ORLANDO, Fla. — A local woman tried losing weight by drinking an over-the-counter diet tea. Instead, she lost her job and was fired after a drug test. She’s one of several women claiming that the tea contained a hidden drug, and there’s now a class-action lawsuit.
Belinda Granger is a nurse who swore by her healthy lifestyle, but still felt she needed to lose weight.
Granger said she heard about a diet tea. “A lot of my girlfriends were taking it. They were raving about it and losing weight.”
Raspberry Lemonade Iaso Tea is made by Total Life Changes, a Michigan company that sells supplements promoting weight loss and good health.
Granger said the tea worked so well that she became a distributor too.
“I was losing weight. I was working out. I was healthier,” Granger said.
She was offered a nursing job with a significant pay raise. But days before starting, her employer said she failed its routine drug test and that it would cost her the job.
“He told me the THC levels in my bloodstream were very high and I could be in organ failure,” Granger said.
THC is a chemical in marijuana that triggers the feeling of being high.
Granger felt betrayed because the tea’s packaging reads 0% THC, and she said she never used marijuana.
Granger said her emails to the company were never answered.
“I feel bamboozled. I feel embarrassed. I feel I have a knock to my integrity that I was so prideful of,” Granger said.
An investigation by Cox Media Group found Granger is far from alone. At least three other women who drank the same tea claim that they lost jobs after routine drug testing.
D’etta Friday was fired from her manufacturing job in North Carolina and blames Raspberry Lemonade Iaso Tea.
Friday said a company manager told her a drug test showed she had used marijuana. “I do not do drugs. They escorted me to HR and HR took my badge and I’m in tears.”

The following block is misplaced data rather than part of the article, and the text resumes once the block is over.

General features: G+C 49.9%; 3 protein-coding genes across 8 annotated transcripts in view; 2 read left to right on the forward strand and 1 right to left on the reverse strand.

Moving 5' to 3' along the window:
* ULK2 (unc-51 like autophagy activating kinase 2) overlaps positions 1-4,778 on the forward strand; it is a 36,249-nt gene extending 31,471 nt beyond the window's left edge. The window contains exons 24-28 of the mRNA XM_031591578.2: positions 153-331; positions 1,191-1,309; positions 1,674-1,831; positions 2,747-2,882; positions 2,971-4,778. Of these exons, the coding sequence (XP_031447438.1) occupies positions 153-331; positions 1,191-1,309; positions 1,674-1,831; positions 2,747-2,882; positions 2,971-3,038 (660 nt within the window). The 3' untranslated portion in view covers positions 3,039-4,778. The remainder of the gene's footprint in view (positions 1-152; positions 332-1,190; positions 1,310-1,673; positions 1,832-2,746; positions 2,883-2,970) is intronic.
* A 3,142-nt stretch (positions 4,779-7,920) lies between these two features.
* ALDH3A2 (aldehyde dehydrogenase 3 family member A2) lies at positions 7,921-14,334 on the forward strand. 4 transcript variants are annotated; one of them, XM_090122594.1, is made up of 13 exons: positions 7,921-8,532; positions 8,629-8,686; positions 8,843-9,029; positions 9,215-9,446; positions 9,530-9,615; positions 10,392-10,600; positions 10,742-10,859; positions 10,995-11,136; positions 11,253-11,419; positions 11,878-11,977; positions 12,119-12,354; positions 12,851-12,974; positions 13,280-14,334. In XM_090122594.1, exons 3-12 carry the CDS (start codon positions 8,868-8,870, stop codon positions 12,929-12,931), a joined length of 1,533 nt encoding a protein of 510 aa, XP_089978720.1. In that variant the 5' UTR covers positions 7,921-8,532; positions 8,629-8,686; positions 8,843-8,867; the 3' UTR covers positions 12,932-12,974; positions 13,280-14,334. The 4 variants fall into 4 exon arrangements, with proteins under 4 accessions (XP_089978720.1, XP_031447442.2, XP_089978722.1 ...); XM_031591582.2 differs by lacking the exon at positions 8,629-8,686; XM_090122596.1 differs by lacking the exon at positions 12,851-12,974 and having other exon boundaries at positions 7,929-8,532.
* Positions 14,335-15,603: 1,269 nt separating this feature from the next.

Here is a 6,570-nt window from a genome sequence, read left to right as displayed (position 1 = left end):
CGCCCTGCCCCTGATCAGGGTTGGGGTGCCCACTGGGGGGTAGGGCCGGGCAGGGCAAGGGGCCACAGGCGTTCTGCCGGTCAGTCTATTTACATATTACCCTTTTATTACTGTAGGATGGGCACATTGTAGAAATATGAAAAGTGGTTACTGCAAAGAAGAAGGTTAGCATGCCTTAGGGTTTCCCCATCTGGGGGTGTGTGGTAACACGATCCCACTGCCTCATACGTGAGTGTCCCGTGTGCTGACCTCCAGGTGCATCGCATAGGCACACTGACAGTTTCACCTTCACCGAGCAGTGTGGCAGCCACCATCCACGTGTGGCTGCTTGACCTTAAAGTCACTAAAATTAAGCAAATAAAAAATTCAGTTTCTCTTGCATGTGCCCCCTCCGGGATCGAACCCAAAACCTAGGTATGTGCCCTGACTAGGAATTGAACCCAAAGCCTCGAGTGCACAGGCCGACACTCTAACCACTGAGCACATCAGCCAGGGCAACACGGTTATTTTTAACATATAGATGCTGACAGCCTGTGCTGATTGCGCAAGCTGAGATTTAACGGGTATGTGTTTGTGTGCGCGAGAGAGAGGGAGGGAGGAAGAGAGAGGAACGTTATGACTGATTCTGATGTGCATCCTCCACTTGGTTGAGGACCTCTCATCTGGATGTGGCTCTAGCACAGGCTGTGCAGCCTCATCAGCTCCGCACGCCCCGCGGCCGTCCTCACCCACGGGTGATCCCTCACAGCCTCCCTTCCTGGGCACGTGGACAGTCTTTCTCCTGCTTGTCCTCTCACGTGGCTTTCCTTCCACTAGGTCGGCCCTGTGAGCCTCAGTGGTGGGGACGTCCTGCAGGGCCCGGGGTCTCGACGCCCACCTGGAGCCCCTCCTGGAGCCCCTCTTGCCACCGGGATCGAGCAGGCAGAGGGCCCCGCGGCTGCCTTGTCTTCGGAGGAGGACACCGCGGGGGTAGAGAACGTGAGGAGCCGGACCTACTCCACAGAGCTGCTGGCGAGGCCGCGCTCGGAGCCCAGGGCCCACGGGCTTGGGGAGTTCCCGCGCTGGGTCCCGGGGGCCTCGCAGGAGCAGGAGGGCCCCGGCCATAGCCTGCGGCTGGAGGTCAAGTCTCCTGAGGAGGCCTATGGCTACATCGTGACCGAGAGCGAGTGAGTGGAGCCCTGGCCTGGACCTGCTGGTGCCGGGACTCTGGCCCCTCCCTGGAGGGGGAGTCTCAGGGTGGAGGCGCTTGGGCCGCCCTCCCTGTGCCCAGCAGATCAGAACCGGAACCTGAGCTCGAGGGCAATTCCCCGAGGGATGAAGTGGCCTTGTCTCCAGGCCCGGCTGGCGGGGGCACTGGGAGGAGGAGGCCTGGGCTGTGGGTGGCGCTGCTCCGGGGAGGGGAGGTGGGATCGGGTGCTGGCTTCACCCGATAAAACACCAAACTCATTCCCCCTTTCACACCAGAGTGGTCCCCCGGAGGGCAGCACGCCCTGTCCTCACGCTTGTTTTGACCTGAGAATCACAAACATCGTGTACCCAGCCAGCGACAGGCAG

Friday is one of two plaintiffs suing Total Life Changes, claiming that they were fired for positive THC drug tests after using the tea.
The class-action lawsuit alleges negligent manufacturing and misrepresentation.
At an independent lab in Charlotte, our sister station had the tea tested for THC. Avazyme Inc. found a low amount but called it “exact and measurable.” The lab’s CEO said that the amount found in the tea could potentially cause someone to fail a drug test.
Total Life Changes was contacted about the lab results and the women’s claims. The company said it is aware of the allegations. It said it cares deeply about its customers and is committed to their well-being. The company added that it is learning relevant facts.
Total Life Changes has filed a motion to dismiss the class-action lawsuit. In recent days, Action 9 has not been able to find the tea for sale online.
“Don’t do it. It’s not worth your livelihood,” Granger said.
The FDA regulates diet supplements as food, not drugs. The agency warns that some supplements contain ingredients that can put your health at risk. So talk to your doctor first.